The treatment was superior in various secondary endpoints, included transfusion avoidance, changes from baseline in hemoglobin level, FACIT-F scores and ARC, and the rate of clinical BTH.
New data presented American Society of Hematology (ASH) Annual Meeting and Exposition supports the use of iptacopan over standard of care therapy for patients with hemolytic paroxysmal nocturnal hemoglobinuria (PNH).
A team, led by Regis Peffault De Latour, French Référence Center for Aplastic Anemia and Paroxysmal Nocturnal Hemoglobinuria, reported the primary efficacy and safety data from a 24-week, randomized treatment period of the pivotal, multicenter, phase 3 APPLY-PNH trial.
The current standard of care for patients with hemolytic paroxysmal nocturnal hemoglobinuria is intravenous anti-C5 monoclonal antibodies—including eculizumab and ravulizumab. While effective, only around 60% of patients have clinically meaningful residual anemia with standard of care, secondary to C3-mediated extravascular hemolysis.
In a pair of phase 2 trials, iptacopan, the first in-class, oral, selective complement factor B inhibitor, showed promise in safety and efficacy in anti-C5 treated and naïve patients with PNH.
The study included 97 adult patients with PNH with a mean hemoglobin of less than 10 g/dl on stable standard of care therapy for at least 6 months. The participants were randomized to receive either iptacopan monotherapy 200 mg twice daily (n = 62) or to continue in the standard of care (n = 35) regimen for 24 weeks. The baseline disease characteristics were balanced between the 2 treatment groups.
The mean age of the patient population was 51 years and 69.1% of the patients were female. In addition, 57.7% of the patients received red blood cell transfusions in the 6 months prior to randomization, 64.9% and 35.1% had been treated with eculizumab and ravulizumab, respectively, for a mean duration of 4 years.
The randomization was stratified by prior standard of care therapy and red blood cell transfusions in the previous 6 months.
The investigators sought primary endpoints of the proportion of patients with at least 2 g/dl hemoglobin increase from baseline, as well as the proportion of patients with hemoglobin at least 12 g/dl. Each endpoint was assessed in the absence of red blood cell transfusions.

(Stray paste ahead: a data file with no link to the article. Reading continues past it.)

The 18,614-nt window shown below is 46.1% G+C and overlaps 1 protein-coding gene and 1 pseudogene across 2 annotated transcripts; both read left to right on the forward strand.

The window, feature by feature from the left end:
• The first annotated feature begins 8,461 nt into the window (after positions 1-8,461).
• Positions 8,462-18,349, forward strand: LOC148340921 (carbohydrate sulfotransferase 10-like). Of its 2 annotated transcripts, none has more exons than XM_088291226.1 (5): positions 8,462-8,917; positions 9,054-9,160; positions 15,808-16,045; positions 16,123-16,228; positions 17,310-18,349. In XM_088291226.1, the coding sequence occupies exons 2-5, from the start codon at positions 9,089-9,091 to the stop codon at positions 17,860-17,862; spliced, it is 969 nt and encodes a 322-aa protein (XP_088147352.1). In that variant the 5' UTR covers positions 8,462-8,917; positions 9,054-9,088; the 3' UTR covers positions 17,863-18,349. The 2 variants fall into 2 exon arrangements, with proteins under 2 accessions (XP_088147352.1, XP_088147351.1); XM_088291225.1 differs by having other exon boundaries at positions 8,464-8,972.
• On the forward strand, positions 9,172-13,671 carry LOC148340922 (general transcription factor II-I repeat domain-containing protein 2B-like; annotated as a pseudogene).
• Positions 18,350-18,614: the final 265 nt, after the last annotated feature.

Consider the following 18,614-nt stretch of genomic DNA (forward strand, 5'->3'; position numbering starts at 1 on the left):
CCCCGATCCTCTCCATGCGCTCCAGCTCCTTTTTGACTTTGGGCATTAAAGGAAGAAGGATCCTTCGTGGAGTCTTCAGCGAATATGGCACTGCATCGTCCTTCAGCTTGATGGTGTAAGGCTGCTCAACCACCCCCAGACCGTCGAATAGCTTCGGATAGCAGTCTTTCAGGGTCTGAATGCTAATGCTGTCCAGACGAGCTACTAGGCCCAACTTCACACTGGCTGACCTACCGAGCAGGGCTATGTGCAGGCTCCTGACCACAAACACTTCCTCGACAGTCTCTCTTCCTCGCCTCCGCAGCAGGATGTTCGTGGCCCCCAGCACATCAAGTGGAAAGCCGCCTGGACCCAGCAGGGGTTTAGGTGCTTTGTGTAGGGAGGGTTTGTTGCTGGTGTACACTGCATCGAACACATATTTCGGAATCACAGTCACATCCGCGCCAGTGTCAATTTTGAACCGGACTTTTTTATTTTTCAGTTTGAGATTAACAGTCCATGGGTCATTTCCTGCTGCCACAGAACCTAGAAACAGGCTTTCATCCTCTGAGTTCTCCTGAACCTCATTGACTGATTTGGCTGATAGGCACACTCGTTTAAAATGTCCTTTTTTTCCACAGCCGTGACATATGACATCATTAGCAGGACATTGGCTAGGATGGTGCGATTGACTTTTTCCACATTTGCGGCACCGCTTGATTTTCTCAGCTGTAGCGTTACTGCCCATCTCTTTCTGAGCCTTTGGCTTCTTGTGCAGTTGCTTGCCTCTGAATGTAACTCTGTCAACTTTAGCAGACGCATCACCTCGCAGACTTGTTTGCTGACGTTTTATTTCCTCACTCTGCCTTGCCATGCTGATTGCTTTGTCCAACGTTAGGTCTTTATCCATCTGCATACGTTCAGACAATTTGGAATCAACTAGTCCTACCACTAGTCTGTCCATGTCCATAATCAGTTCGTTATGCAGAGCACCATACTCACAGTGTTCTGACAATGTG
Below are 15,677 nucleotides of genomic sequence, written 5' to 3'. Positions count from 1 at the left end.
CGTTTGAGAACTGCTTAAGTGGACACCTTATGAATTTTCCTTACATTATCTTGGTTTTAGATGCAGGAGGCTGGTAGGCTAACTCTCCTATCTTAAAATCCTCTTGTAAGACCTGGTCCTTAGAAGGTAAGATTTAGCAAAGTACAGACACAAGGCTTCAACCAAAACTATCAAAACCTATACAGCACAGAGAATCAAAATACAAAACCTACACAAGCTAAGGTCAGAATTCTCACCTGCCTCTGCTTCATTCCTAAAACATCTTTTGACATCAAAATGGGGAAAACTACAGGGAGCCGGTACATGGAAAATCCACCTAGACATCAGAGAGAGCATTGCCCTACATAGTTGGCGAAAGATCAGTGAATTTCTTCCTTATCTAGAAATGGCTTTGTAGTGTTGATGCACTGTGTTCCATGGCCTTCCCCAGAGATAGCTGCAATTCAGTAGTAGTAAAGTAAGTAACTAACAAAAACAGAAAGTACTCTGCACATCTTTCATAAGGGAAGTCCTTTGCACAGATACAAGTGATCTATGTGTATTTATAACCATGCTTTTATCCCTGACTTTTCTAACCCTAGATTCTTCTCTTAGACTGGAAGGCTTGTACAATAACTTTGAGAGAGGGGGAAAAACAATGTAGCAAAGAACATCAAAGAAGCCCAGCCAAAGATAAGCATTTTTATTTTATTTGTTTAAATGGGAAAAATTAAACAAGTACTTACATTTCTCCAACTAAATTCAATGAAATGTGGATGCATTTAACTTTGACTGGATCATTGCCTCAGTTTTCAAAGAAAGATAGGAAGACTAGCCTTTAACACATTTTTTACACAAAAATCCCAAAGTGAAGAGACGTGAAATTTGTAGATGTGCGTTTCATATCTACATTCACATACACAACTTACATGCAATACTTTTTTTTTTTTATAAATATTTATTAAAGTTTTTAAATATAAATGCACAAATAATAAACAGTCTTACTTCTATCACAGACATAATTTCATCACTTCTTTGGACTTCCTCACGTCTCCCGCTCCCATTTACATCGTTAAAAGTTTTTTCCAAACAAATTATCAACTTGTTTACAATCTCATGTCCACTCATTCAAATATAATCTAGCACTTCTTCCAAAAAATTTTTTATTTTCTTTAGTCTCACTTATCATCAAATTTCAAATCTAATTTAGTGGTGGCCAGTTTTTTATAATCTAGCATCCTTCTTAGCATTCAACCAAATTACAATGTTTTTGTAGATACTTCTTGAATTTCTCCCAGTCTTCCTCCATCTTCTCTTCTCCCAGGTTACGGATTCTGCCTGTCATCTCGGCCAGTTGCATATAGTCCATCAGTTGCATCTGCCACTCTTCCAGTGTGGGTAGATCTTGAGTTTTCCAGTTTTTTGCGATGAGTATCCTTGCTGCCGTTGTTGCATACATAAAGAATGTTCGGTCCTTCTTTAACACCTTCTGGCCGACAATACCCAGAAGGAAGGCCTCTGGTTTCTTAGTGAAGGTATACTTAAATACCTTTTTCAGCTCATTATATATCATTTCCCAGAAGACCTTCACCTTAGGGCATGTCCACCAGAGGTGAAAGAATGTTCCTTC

The team also sought secondary endpoints of transfusion avoidance, changes from baseline in hemoglobin level, Functional Assessment of Chronic Illness Therapy – Fatigue (FACIT-F) score, absolute reticulocyte count (ARC) and lactate dehydrogenase (LDH) level, rates of clinical breakthrough hemolysis (BTH) and major adverse vascular events, and safety.
The results show both primary endpoints were achieved in the iptacopan monotherapy group, showing superiority compared to the standard of care group.
Of the iptacopan cohort, 51 of 60 patients with evaluable or non-missing data had at least a 2 g/dl hemoglobin increase from baseline, compared to none of the 35 in the standard of care arm.
Moreover, 42 patients in the iptacopan group had hemoglobin at least 12 g/dl, compared to once again 0 in the standard of care group (both P <0.0001).
The study drug also was superior in various secondary endpoints, included transfusion avoidance, changes from baseline in hemoglobin level, FACIT-F scores and ARC, and the rate of clinical BTH.
The adjusted mean hemoglobin change from baseline was 3.59 g/dl (95% CI, 3.32-3.86) in patients treated with iptacopan compared to -0.04 g/dl (95% CI, -0.42 to 0.35) for patients treated with standard of care (difference: +3.63 g/dl; 95% CI, 3.18, 4.08).
The mean hemoglobin levels at week 24, irrespective of red blood cell transfusion status, was 12.6 compared to 9.2 (1.4) g/dL, respectively, while 60 of 62 participants in the iptacopan arm remained free of red blood cell transfusion free, compared to 14 of 35 participants in the standard of care arm.
For safety, there were no deaths reported or serious encapsulated bacterial infections.
However, 1 patients in the iptacopan group had a transient ischemic attack that was considered unrelated to the treatment. For adverse events, 16.1% of the iptacopan group suffered from headaches and 14.5% suffered from diarrhea, compared to 2.9% and 5.7% of the standard of care arm, respectively.
On the other hand, infections or infestations 38.7% vs. 48.6%) and BTH events (3.2% vs. 17.1%) were more commonly reported with standard of care therapy.
A pair of patients in the standard of care group had serious adverse events of hemolysis, compared to none in the iptacopan group. There were no treatment discontinuations in either treatment group.
“In this Phase III trial in PNH patients with residual anemia on IV anti‑C5 SoC therapy, single-agent, oral iptacopan resulted in a significant majority of patients achieving clinically meaningful Hb increases and Hb ≥12 g/dL, via resolution of extravascular hemolysis and maintenance of intravascular hemolysis control,” the authors wrote. “These hematological benefits were associated with transfusion independence in almost all patients and clinically meaningful improvements in patient-reported fatigue. Iptacopan monotherapy was well tolerated with a favorable safety profile. Single‑agent iptacopan may represent a practice-changing, oral, outpatient treatment for PNH patients who have an inadequate response to IV anti-C5 SoC therapy, potentially becoming a preferred treatment option for patients with hemolytic PNH.”
The study, “LBA-2 Oral Monotherapy with Iptacopan, a Proximal Complement Inhibitor of Factor B, Has Superior Efficacy to Intravenous Terminal Complement Inhibition with Standard of Care Eculizumab or Ravulizumab and Favorable Safety in Patients with Paroxysmal Nocturnal Hemoglobinuria and Residual Anemia: Results from the Randomized, Active-Comparator-Controlled, Open-Label, Multicenter, Phase III APPLY-PNH Study,” was published online by ASH 2022.